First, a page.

One billion dollars for the Royals. Be interesting to see what the new owners 10% share of the Indians brings him back to offset this purchase. That is going to be an interesting hit to the Indians bottom line!

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#12 KGB

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Posted 31 August 2019 - 10:17 AM

https://www.forbes.c...operatingIncome

 

The Royals sold for just about what Forbes valued them at.Twins are valued at $1.2 billion, which is about a 10% growth in value since 1984.

 

Interesting the Twins Operating Margin last year was the 6th lowest in baseball, with 3 teams losing money.

 

 

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#13 howeda7

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Posted 31 August 2019 - 11:51 AM

 

CC to Jim Pohlad. Strike while the iron is hot, my friend!

If the Royals are worth a billion, the Twins are worth $1.2 billion +


#14 howeda7

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Posted 31 August 2019 - 11:59 AM

 

Shows how the divide has grown between the haves and us that sit in the cheap seats. Wow. One billion for the Royals.

 

Nothing against Kansas City, and they did do the World Series thing, but they always fight (worse than Minnesota) being a lesser (i.e. cheap) team in the game of baseball. Great Stadium, though.

 

One billion dollars.

 

When a franchise talks of losing money, we have to look at what offsets any of those losses...take a hit in one business to lessen tax payous in another is an example.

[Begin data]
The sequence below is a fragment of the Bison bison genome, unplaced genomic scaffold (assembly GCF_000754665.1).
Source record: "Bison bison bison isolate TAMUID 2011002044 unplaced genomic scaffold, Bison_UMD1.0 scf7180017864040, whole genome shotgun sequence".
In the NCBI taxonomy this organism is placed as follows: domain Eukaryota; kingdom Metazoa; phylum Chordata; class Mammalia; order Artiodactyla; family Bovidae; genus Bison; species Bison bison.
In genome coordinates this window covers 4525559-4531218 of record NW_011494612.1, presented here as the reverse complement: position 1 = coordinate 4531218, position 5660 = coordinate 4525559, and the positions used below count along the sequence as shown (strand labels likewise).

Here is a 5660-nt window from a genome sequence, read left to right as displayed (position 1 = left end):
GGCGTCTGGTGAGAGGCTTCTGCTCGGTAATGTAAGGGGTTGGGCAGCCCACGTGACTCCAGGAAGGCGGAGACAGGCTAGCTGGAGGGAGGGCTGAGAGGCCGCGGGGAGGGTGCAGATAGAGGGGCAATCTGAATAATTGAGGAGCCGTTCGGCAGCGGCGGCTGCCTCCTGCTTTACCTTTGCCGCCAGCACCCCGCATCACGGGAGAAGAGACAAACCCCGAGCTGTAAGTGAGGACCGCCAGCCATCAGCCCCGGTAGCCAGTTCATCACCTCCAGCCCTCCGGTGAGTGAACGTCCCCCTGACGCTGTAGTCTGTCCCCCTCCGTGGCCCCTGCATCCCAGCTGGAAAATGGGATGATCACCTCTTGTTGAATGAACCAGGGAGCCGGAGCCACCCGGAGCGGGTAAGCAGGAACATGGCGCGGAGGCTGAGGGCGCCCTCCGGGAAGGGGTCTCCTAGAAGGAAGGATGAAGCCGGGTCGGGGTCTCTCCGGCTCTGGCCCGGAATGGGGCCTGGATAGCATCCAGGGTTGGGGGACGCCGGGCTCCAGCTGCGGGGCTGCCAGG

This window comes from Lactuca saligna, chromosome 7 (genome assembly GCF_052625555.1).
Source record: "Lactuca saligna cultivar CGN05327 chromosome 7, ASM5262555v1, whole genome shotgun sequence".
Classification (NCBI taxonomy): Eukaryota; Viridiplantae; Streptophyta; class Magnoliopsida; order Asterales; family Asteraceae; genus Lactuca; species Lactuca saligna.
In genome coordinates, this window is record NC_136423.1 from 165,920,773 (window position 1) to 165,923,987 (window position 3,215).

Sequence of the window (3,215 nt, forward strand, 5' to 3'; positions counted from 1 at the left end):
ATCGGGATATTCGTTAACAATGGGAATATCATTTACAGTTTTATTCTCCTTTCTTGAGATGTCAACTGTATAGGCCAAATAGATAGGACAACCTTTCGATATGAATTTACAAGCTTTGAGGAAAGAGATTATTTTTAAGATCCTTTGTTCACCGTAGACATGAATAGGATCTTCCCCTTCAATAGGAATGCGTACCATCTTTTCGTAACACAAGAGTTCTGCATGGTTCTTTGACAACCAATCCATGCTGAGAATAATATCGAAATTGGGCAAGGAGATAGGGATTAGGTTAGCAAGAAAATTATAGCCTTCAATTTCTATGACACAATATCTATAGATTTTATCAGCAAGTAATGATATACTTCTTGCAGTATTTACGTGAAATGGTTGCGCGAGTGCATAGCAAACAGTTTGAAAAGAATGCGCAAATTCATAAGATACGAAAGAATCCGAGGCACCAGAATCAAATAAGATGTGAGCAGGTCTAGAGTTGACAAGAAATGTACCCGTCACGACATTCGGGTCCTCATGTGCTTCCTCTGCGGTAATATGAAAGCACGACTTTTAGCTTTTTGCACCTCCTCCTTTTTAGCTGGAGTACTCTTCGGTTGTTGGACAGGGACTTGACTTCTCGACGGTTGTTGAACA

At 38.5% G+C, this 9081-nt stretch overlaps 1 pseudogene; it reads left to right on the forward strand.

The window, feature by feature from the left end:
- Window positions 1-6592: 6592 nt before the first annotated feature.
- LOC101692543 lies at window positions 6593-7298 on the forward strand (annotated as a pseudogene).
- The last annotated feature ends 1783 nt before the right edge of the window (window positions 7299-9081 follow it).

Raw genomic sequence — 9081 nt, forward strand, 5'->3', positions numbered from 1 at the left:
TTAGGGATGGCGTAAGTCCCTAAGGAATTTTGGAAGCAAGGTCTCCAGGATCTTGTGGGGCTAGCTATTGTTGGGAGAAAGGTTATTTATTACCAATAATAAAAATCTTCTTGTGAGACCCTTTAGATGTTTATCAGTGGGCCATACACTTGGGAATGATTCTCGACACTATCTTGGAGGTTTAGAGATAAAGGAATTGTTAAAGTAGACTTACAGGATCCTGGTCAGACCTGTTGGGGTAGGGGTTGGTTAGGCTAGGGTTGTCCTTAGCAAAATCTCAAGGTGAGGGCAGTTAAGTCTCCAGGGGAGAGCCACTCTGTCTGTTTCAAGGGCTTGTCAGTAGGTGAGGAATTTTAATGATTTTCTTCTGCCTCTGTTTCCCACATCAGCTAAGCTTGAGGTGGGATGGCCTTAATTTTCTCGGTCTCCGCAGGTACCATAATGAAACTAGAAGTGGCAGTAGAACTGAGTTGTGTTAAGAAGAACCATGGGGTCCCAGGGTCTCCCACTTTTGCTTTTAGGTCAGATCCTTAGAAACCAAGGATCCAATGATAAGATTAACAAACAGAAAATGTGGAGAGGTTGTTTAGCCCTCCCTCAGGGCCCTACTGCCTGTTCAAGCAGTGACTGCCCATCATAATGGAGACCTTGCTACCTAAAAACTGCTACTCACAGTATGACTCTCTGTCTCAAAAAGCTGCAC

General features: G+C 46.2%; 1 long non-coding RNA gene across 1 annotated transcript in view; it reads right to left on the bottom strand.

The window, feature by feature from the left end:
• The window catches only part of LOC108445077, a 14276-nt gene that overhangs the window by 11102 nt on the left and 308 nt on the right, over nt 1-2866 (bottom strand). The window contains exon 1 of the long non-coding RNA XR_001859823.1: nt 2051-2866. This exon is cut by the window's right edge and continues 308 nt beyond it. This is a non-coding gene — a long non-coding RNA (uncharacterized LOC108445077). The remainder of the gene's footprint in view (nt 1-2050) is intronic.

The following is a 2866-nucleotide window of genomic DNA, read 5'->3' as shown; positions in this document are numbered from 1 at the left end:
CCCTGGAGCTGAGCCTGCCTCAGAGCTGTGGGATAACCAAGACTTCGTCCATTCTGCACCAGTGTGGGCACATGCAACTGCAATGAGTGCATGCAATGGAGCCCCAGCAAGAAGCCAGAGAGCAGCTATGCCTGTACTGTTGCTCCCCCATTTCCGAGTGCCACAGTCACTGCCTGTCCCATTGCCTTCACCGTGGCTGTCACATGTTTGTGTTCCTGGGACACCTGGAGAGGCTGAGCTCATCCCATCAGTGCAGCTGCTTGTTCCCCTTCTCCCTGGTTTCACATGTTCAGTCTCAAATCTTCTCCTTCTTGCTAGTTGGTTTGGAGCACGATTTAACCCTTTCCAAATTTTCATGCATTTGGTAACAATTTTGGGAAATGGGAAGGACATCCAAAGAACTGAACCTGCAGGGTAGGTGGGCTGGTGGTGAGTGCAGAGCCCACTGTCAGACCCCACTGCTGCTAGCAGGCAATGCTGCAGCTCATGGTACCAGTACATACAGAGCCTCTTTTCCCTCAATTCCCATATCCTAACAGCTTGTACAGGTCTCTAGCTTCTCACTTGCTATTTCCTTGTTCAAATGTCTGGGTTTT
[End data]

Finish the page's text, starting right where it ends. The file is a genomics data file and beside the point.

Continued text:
So what could the Twins be worth. And doesn't Minnesota get a piece of THAT action if the team ever sells by the Pohlads, or do they have a limit on that payout?

 

One billion dollars for the Royals. Be interesting to see what the new owners 10% share of the Indians brings him back to offset this purchase. That is going to be an interesting hit to the Indians bottom line!

Hennepin County gets a share if they sell, but that provision is already expired or nearly expired. It started at 18% and declined 1.8% for 10 years. I'm not sure when the clock started, when the bill passed or when the stadium opened. 

Edited by howeda7, 31 August 2019 - 12:00 PM.


#15 jimbo92107

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Posted 31 August 2019 - 12:33 PM

My god, think how much beer you could buy with that money. I'm not just talking Miller Lite, either. I'm talking the good stuff, like Heineken. Forget the team; just buy the stadium, seal the exits, then fill it with beer!

Edited by jimbo92107, 31 August 2019 - 12:33 PM.